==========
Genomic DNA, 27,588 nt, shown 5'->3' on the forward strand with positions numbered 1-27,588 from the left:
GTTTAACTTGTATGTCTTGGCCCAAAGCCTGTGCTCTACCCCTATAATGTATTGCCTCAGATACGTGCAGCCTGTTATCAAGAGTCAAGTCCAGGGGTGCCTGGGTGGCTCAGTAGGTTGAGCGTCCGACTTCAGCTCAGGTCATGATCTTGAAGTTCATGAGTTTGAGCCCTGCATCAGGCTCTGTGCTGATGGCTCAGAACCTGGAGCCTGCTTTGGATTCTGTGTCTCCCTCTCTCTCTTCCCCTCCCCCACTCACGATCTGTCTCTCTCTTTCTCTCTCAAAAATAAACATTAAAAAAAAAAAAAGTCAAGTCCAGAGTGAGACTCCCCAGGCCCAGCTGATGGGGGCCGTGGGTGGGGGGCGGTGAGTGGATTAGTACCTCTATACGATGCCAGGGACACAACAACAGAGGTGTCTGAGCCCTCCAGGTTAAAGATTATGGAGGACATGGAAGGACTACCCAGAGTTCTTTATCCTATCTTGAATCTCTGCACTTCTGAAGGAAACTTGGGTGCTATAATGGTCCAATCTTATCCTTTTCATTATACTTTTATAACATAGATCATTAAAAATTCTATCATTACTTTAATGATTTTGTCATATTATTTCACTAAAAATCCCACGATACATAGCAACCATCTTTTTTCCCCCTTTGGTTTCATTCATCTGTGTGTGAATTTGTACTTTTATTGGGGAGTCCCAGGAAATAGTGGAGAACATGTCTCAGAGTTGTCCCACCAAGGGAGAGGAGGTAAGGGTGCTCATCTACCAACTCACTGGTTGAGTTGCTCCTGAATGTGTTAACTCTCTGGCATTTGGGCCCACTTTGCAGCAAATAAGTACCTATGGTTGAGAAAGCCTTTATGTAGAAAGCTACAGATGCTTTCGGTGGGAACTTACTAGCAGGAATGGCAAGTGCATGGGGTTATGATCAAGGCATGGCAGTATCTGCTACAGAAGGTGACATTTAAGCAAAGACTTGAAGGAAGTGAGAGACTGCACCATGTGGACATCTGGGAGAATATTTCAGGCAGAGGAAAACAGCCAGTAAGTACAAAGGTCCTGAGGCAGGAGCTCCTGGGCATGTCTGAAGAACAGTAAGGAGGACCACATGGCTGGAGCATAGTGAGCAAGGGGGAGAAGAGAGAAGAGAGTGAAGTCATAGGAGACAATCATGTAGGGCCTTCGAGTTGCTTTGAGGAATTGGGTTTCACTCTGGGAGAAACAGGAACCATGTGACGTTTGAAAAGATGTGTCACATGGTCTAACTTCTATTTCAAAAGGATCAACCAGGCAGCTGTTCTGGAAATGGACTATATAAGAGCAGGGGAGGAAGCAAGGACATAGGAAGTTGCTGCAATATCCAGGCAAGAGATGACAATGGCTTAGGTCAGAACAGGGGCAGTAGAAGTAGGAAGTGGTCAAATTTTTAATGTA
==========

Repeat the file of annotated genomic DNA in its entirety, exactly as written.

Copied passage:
Genomic DNA, 27,588 nt, shown 5'->3' on the forward strand with positions numbered 1-27,588 from the left:
GTTTAACTTGTATGTCTTGGCCCAAAGCCTGTGCTCTACCCCTATAATGTATTGCCTCAGATACGTGCAGCCTGTTATCAAGAGTCAAGTCCAGGGGTGCCTGGGTGGCTCAGTAGGTTGAGCGTCCGACTTCAGCTCAGGTCATGATCTTGAAGTTCATGAGTTTGAGCCCTGCATCAGGCTCTGTGCTGATGGCTCAGAACCTGGAGCCTGCTTTGGATTCTGTGTCTCCCTCTCTCTCTTCCCCTCCCCCACTCACGATCTGTCTCTCTCTTTCTCTCTCAAAAATAAACATTAAAAAAAAAAAAAGTCAAGTCCAGAGTGAGACTCCCCAGGCCCAGCTGATGGGGGCCGTGGGTGGGGGGCGGTGAGTGGATTAGTACCTCTATACGATGCCAGGGACACAACAACAGAGGTGTCTGAGCCCTCCAGGTTAAAGATTATGGAGGACATGGAAGGACTACCCAGAGTTCTTTATCCTATCTTGAATCTCTGCACTTCTGAAGGAAACTTGGGTGCTATAATGGTCCAATCTTATCCTTTTCATTATACTTTTATAACATAGATCATTAAAAATTCTATCATTACTTTAATGATTTTGTCATATTATTTCACTAAAAATCCCACGATACATAGCAACCATCTTTTTTCCCCCTTTGGTTTCATTCATCTGTGTGTGAATTTGTACTTTTATTGGGGAGTCCCAGGAAATAGTGGAGAACATGTCTCAGAGTTGTCCCACCAAGGGAGAGGAGGTAAGGGTGCTCATCTACCAACTCACTGGTTGAGTTGCTCCTGAATGTGTTAACTCTCTGGCATTTGGGCCCACTTTGCAGCAAATAAGTACCTATGGTTGAGAAAGCCTTTATGTAGAAAGCTACAGATGCTTTCGGTGGGAACTTACTAGCAGGAATGGCAAGTGCATGGGGTTATGATCAAGGCATGGCAGTATCTGCTACAGAAGGTGACATTTAAGCAAAGACTTGAAGGAAGTGAGAGACTGCACCATGTGGACATCTGGGAGAATATTTCAGGCAGAGGAAAACAGCCAGTAAGTACAAAGGTCCTGAGGCAGGAGCTCCTGGGCATGTCTGAAGAACAGTAAGGAGGACCACATGGCTGGAGCATAGTGAGCAAGGGGGAGAAGAGAGAAGAGAGTGAAGTCATAGGAGACAATCATGTAGGGCCTTCGAGTTGCTTTGAGGAATTGGGTTTCACTCTGGGAGAAACAGGAACCATGTGACGTTTGAAAAGATGTGTCACATGGTCTAACTTCTATTTCAAAAGGATCAACCAGGCAGCTGTTCTGGAAATGGACTATATAAGAGCAGGGGAGGAAGCAAGGACATAGGAAGTTGCTGCAATATCCAGGCAAGAGATGACAATGGCTTAGGTCAGAACAGGGGCAGTAGAAGTAGGAAGTGGTCAAATTTTTAATGTA